A few quick observations of my own here, to show that I am perfectly serious. By and large, the Oxford chundergrad loses control of their oesophageal valves in one of three ways: mixing of the grape and grain is where most will go astray; little is worse than drinking on an empty stomach — but if there is something more dreadful, it is the over consumption of under-budget booze. I have more than once in my 8 college weeks woken up feeling like death, but nothing feels more to blame than the cheap bottle. White wine is the prime offender here, for its appalling acidity and banality. My sympathy is there for those who stoop to raise a glass of Echo Falls to their lips. If you suspect of a roommate that they may have wallowed in these circumstances, give them at least twice as long to make it out of bed, and don’t expect much of them thereafter. Help them to the shower if you like, but then again, they had it coming.
Some — no, most of our finest student moments happen when smashed, polluted, shitfaced, trollied, echo fallen, Northern Irish backstopped. But the Oxford boozer demonstrates with ease that drinking also befits academic rigour. The word “spirit” conserves the traditional instinct of the “inspired” that was noticed by the ancient Greeks when they came upon distillation, and commissioned it to lubricate their banquets. They knew that alcohol makes other people less tedious, and food better tasing, and helps to bring on what they called ‘entheos’, or the spark of unexpected motivation that flows when knuckling down on a piece of essay. We, of course, perfected this. Fermented Grains to forget the impending all-nighter, fermented grapes to ease it. All in moderate quantities, yes, if you insist — but how does one determine the line of ‘moderation’ without transcending it a bit? These small transgressions affirm the chundergrad.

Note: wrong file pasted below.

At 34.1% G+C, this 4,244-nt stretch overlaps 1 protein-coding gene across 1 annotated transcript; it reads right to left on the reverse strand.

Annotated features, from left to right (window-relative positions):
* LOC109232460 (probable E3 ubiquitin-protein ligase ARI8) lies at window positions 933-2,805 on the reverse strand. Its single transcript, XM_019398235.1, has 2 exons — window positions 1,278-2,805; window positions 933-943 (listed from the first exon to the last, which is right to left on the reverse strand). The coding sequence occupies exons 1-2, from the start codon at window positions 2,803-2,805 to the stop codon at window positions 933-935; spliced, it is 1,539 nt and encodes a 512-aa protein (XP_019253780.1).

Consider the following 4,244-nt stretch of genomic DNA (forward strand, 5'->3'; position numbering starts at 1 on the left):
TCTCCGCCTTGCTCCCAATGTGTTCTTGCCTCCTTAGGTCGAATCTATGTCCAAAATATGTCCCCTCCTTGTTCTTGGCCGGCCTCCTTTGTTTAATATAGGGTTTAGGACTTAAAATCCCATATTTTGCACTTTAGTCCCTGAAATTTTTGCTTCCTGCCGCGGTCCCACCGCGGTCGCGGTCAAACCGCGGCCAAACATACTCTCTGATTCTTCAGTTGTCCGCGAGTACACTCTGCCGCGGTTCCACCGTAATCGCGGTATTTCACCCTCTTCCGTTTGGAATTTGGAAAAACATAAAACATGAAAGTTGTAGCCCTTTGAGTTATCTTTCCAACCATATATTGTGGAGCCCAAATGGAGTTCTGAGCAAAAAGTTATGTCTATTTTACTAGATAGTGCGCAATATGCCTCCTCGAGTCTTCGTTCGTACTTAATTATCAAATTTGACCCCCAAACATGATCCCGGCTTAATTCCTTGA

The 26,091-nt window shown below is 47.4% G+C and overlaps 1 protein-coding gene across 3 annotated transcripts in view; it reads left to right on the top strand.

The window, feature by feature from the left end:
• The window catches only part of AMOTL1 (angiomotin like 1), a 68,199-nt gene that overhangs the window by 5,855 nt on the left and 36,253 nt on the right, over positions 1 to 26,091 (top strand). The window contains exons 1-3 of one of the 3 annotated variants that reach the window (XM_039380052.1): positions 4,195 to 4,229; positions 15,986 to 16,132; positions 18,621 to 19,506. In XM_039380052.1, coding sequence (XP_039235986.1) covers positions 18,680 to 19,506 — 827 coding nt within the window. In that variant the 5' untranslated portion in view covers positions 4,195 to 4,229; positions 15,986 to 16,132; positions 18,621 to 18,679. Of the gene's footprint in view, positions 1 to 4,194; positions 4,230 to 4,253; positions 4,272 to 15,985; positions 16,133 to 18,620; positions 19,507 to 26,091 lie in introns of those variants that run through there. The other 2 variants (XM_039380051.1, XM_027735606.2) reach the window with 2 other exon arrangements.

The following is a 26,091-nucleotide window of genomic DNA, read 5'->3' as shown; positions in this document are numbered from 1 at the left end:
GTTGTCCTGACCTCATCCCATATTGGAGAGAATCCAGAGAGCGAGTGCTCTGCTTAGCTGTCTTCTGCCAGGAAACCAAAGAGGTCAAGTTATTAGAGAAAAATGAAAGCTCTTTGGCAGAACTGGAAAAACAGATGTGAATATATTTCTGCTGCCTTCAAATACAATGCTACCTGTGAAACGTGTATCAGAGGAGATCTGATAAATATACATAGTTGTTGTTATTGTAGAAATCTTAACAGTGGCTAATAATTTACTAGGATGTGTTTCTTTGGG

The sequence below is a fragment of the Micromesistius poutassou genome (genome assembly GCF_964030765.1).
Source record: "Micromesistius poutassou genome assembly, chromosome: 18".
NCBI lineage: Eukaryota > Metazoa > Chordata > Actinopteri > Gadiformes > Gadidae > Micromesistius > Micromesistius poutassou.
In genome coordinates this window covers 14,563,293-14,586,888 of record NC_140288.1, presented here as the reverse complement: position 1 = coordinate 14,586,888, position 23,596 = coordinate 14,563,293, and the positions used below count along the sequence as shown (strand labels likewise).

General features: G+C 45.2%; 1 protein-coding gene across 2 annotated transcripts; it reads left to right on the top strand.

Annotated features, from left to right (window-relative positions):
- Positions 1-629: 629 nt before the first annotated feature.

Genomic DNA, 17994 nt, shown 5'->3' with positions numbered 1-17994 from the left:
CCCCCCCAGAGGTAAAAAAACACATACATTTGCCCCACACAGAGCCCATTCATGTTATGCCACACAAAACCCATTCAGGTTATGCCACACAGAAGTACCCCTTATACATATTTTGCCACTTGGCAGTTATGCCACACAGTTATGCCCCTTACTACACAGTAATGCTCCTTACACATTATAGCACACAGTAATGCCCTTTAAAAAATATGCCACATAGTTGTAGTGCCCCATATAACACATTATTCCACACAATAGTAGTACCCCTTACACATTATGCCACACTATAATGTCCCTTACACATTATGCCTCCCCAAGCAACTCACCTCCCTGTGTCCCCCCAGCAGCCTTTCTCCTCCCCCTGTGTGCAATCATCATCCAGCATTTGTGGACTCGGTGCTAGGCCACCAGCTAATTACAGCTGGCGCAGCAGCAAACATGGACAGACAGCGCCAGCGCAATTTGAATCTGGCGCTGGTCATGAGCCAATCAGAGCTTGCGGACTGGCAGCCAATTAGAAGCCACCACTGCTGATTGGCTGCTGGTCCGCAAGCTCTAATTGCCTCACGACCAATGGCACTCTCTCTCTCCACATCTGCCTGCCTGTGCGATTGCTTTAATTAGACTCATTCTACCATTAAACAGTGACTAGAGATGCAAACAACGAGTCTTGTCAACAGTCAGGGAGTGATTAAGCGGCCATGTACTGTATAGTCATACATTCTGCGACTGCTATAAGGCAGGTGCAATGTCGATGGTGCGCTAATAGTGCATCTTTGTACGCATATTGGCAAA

I’ve noticed that things seem to go in any number of directions. Some recruit drinks in order to meet a deadline, some to forget, and some drink to convince themselves that it was worth missing. For whatever reason, there are a noble and genetically-gifted few who manage all three. I remember not long ago finding an example of this locally, thankfully towards the end of term. The historian in question retreated into his den shortly before dinner, stout, but seeming less than entirely confident, as was made rather obvious by the trembling bottle of flavoured gin (a second-rate choice) in his hand. Before bed, and long after the reassuring sound of typing could be heard through his open door, I went to look in, and found his dozing head making a faultless right-profile indent on the keyboard. Hoping that the brief spurt of effort had produced something which merited the nap, I checked on my friend’s word document, which read the three words “It is arguabl…”.
So if it comes to it, here are some pointers. For any form of student pre-drinking, observe the rule that one is far too few, and three is one too many. You want to get yourself in to the club, not be the person who collapses outside it. Eat the martini olives: they can be nutritious. Don’t mix from different bottles of red wine. Don’t touch sweetened fruit wine (you’ll know it when you smell it). Save port for dessert, but make the most of the sugar rush if you’re tackling an all-nighter. Drink on a good mood; it’s a pyrrhic cure for a bad one. Do not expect your college mates to accept you taking refuge in saying you ‘can’t properly remember last night’; they certainly do, and so do you. If you actually don’t, that’s a terrible sign. And break any of these rules sooner than ordering a pink gin.
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